West Coast ports are being impacted by changing trade patterns, losing imports to the East Coast and Canada, among other competitors, according to The Wall Street Journal (subscription). Some of that shift began in 2017, after infrastructure work made it possible for larger vessels to use the Port of New York and New Jersey. Meanwhile, West Coast ports aiming to move goods east must use networks of trains and trucks that run on crumbling U.S. infrastructure.
The breakdown: Ports on the West Coast took in less than 40% of seaborne imports during the first seven months of the year, with ports on the East Coast racking up a little bit more than half.
- Asian imports are still leaning to the West Coast, but the makeup is beginning to change. Last year, Los Angeles moved 9.4 million containers compared to 7.5 million containers for New York and New Jersey. Still, the New York/New Jersey East Coast port did become the second-busiest port in the country, bumping Long Beach, California, out of the runner-up spot.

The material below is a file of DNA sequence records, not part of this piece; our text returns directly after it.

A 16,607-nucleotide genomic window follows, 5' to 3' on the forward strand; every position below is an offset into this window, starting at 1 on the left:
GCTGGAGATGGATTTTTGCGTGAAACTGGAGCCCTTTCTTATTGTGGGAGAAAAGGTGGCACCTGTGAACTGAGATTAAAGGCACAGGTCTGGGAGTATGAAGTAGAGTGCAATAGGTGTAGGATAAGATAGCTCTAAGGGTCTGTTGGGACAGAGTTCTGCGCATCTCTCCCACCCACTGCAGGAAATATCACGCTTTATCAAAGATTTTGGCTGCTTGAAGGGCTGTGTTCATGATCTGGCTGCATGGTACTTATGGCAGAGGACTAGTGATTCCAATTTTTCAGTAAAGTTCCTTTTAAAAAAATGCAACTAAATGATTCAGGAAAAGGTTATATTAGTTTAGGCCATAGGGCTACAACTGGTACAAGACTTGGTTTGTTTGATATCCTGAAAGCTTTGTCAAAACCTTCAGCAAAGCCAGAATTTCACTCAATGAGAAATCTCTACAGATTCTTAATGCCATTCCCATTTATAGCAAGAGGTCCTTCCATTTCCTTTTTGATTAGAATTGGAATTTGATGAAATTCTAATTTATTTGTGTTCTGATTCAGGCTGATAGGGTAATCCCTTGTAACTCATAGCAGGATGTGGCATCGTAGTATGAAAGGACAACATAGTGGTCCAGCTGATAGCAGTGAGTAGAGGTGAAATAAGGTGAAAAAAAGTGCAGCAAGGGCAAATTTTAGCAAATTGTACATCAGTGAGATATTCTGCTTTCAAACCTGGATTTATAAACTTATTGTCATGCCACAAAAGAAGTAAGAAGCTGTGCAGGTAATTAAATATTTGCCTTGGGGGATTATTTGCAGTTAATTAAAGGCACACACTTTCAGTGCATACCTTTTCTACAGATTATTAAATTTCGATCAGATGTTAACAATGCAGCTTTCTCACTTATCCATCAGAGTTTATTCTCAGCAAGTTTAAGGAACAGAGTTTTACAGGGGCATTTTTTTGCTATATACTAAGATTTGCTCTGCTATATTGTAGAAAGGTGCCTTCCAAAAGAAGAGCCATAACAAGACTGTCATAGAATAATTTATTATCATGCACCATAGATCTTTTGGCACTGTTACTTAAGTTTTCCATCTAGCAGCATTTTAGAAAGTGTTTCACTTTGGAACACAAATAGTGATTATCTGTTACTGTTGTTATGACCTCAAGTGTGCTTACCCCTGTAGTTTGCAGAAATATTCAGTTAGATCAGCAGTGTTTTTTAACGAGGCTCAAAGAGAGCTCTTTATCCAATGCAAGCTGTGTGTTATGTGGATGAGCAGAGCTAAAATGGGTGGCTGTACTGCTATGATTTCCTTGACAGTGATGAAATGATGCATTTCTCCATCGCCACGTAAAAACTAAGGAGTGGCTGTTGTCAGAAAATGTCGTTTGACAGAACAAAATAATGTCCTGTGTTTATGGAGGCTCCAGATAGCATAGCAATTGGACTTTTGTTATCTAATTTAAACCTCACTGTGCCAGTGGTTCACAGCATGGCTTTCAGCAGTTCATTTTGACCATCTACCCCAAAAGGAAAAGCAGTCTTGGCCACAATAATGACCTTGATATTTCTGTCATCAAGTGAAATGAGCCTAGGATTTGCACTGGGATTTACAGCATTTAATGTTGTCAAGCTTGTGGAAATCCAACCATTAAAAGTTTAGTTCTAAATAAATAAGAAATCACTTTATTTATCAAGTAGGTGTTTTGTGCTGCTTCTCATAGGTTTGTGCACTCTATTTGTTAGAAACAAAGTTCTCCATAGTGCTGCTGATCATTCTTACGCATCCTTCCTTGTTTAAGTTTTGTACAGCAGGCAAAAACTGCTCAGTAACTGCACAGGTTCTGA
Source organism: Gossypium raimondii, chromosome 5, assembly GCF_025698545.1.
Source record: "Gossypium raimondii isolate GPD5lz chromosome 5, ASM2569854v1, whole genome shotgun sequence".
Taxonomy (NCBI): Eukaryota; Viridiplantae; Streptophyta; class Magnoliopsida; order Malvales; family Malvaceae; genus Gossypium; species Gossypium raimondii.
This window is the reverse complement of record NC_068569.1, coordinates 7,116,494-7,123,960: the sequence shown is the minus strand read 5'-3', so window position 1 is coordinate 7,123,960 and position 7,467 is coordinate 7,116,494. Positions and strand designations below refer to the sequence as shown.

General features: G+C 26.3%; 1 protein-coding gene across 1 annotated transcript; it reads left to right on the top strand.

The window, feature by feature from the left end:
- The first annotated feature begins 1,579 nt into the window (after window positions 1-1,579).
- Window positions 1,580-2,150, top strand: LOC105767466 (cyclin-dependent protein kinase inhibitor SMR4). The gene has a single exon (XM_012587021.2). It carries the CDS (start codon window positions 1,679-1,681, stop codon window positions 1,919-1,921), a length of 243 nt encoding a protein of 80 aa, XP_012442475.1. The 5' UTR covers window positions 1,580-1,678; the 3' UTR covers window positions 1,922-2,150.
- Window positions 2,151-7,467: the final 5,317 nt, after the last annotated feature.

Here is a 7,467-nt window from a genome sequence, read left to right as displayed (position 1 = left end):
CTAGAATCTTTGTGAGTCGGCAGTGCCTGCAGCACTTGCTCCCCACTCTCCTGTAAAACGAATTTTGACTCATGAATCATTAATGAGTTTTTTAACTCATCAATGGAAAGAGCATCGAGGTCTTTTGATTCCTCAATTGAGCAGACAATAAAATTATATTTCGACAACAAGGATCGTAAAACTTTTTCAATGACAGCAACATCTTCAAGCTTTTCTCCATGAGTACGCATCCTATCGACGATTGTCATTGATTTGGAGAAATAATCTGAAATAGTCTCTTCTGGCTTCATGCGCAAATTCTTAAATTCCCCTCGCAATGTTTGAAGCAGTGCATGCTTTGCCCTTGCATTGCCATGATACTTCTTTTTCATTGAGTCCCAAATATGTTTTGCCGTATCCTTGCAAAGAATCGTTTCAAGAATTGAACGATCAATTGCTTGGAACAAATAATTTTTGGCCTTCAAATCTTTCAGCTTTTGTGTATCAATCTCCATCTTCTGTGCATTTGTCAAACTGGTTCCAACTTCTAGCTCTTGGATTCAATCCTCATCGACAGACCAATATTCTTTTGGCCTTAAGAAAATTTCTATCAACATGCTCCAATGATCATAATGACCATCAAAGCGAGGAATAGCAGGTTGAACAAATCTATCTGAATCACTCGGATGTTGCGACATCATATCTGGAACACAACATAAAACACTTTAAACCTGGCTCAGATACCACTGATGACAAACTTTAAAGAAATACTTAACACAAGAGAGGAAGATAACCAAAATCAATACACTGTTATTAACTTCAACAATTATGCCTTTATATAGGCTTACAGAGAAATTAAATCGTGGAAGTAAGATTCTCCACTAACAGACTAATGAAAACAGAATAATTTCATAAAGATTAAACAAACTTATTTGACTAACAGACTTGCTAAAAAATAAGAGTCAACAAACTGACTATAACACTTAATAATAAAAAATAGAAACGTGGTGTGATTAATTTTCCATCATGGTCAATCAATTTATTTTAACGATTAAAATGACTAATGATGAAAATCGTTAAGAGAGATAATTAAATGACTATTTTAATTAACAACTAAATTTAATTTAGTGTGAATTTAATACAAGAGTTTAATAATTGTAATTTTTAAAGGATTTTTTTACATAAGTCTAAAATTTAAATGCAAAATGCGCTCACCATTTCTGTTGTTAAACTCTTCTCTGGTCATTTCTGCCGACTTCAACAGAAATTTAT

- Canadian ports are also getting into the game, offering cheaper transportation services that undercut U.S. costs.
Related: West Coast freight networks—including railroads and trucks—are struggling to handle demand after limiting personnel and operations in the face of COVID-19, according to The Wall Street Journal (subscription).
The NAM’s angle: The NAM has urged Congress for years to enact infrastructure reform, laying out its priorities in its “Building to Win” blueprint.
Most recently, during United for Infrastructure (formerly Infrastructure Week), Sen. Rob Portman (R-OH) spoke to NAM members at an event co-hosted by Nucor Steel about Congress’s response to the COVID-19 pandemic and the importance of infrastructure investment. During the event the senator noted, “The most sustainable path forward on surface transportation authorization is a one-year extension of the Fixing America’s Surface Transportation (FAST) Act.”